Research: Netflix now reaches over a million households in Australia


news The number of Australian households with a Netflix subscription rose in October to top one million, according to data from Roy Morgan Research.

The actual figure cited by the research is 1,039,000, which equates to 11.4% of Australian households. The climb has been rapid too: back in April 2015, just 286,000 households subscribed to the service.

Roy Morgan points out that the data is based on newly revised household projections from the Australian Bureau of Statistics, which decreased the estimate of Australian households. “These new projections, as well as changes in the composition of homes with Netflix, mean the weighted net increase in the number of homes with Netflix is more than the increase in the number of people with Netflix'” it says.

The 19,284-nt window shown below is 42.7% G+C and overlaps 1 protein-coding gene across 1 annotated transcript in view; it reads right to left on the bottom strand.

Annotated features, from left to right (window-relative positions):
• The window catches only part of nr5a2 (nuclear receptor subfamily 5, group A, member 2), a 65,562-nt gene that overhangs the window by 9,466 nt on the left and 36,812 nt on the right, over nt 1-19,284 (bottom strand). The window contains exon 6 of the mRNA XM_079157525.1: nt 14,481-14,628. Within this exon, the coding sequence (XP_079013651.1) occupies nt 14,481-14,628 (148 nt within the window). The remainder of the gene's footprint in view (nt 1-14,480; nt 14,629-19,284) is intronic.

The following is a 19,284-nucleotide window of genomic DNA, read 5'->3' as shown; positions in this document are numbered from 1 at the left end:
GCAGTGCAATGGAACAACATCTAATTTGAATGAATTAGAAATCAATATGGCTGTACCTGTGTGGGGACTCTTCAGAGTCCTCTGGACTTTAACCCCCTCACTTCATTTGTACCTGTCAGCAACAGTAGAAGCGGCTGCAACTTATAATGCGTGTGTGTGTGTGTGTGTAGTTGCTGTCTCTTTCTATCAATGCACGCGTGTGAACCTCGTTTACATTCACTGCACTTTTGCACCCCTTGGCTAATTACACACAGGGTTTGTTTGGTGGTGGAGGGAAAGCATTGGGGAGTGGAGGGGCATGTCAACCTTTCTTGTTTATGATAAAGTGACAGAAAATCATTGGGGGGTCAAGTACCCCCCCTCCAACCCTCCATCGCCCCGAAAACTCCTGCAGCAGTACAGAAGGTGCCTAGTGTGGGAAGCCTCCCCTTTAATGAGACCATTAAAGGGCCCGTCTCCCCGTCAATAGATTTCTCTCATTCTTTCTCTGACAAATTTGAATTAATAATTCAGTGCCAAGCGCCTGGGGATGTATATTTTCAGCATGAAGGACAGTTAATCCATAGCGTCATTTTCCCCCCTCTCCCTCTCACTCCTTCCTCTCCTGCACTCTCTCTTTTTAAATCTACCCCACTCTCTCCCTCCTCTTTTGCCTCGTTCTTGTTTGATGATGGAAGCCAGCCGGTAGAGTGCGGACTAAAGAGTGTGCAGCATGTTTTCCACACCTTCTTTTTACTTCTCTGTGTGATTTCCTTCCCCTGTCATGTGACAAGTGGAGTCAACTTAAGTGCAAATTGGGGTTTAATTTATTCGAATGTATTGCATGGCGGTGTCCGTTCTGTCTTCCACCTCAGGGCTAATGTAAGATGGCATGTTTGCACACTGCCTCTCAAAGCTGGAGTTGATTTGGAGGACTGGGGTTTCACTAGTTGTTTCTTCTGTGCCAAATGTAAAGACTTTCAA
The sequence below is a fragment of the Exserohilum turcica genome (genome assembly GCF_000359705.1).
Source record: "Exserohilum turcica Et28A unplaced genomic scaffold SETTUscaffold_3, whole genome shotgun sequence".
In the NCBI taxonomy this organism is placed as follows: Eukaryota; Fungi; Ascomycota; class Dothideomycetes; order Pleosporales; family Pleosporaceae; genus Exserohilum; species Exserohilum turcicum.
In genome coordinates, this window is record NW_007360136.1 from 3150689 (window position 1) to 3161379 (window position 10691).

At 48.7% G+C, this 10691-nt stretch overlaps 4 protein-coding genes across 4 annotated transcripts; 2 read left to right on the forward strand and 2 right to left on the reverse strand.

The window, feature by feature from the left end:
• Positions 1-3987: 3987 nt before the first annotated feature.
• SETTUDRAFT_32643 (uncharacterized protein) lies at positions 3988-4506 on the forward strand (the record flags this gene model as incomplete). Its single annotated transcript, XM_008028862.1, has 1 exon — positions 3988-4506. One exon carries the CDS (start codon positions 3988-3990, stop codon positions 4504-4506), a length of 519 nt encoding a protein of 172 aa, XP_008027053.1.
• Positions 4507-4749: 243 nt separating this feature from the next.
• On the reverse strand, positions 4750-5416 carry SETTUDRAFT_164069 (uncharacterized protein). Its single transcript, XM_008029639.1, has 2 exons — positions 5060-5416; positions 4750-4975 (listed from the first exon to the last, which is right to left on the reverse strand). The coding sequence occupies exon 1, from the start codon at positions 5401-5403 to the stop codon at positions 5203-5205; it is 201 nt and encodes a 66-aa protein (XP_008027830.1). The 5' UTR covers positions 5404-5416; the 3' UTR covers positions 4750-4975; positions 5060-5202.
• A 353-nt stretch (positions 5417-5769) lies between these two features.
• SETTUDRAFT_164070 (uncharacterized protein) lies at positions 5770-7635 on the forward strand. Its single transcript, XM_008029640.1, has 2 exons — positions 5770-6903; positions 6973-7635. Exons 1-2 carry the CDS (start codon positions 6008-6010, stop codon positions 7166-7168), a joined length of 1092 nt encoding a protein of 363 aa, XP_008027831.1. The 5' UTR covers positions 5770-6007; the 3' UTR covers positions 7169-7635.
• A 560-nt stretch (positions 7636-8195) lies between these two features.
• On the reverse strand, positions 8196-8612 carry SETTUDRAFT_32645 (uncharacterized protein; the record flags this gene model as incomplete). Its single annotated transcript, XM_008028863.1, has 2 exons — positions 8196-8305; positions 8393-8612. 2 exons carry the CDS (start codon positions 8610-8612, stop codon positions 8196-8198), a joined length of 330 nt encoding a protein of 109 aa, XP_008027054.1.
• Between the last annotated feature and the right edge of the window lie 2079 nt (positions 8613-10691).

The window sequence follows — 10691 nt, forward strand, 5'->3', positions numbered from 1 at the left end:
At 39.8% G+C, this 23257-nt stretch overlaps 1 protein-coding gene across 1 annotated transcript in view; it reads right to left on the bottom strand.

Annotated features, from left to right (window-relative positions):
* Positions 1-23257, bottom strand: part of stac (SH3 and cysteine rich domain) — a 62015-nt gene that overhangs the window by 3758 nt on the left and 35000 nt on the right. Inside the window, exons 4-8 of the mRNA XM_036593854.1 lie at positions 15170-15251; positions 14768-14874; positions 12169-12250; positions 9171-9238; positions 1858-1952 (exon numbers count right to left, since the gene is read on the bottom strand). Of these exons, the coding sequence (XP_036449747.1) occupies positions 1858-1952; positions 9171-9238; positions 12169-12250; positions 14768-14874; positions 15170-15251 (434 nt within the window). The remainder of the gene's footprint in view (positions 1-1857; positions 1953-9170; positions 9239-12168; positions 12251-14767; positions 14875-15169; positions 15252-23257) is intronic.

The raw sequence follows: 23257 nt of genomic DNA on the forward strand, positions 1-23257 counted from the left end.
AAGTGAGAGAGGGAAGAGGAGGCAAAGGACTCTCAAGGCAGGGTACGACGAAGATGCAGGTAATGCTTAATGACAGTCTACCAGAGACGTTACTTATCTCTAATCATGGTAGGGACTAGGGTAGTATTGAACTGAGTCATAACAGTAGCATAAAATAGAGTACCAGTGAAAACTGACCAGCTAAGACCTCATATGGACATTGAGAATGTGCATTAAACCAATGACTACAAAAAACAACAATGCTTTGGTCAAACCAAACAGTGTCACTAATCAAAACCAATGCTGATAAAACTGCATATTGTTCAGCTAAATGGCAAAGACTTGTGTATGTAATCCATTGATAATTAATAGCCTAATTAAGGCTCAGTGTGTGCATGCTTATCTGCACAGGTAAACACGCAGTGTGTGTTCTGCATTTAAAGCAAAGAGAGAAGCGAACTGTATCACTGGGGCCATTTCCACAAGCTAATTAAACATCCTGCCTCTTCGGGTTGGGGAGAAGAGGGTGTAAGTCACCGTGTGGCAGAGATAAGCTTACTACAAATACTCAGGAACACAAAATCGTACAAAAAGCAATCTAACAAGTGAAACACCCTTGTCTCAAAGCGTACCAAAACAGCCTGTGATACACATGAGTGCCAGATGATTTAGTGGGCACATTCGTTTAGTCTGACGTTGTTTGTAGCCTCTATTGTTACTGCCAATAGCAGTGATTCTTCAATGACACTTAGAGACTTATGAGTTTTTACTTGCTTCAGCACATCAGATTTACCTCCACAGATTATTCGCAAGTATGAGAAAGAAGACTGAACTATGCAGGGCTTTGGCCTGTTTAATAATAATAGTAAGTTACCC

Significantly, for the majority of Netflix subscribers, this is their first time paying for TV, the data shows. In the year preceding the arrival of Netflix, over 7 in 10 Australians lived in a home without any paid TV service, but in the latest figures this had declined to 58%.

The rise of Netflix and other streaming video on demand (SVOD) services is changing the way we buy or download content. In the six months to September 2015, says Roy Morgan, fewer Australians bought or rented DVDs, or downloaded TV shows or movies.

20.6% of Australians bought a DVD and 15.3% rented one in an average three-month period in the six months to September 2014. This dropped to 19.3% and 12.4% respectively during the six months after Netflix launched.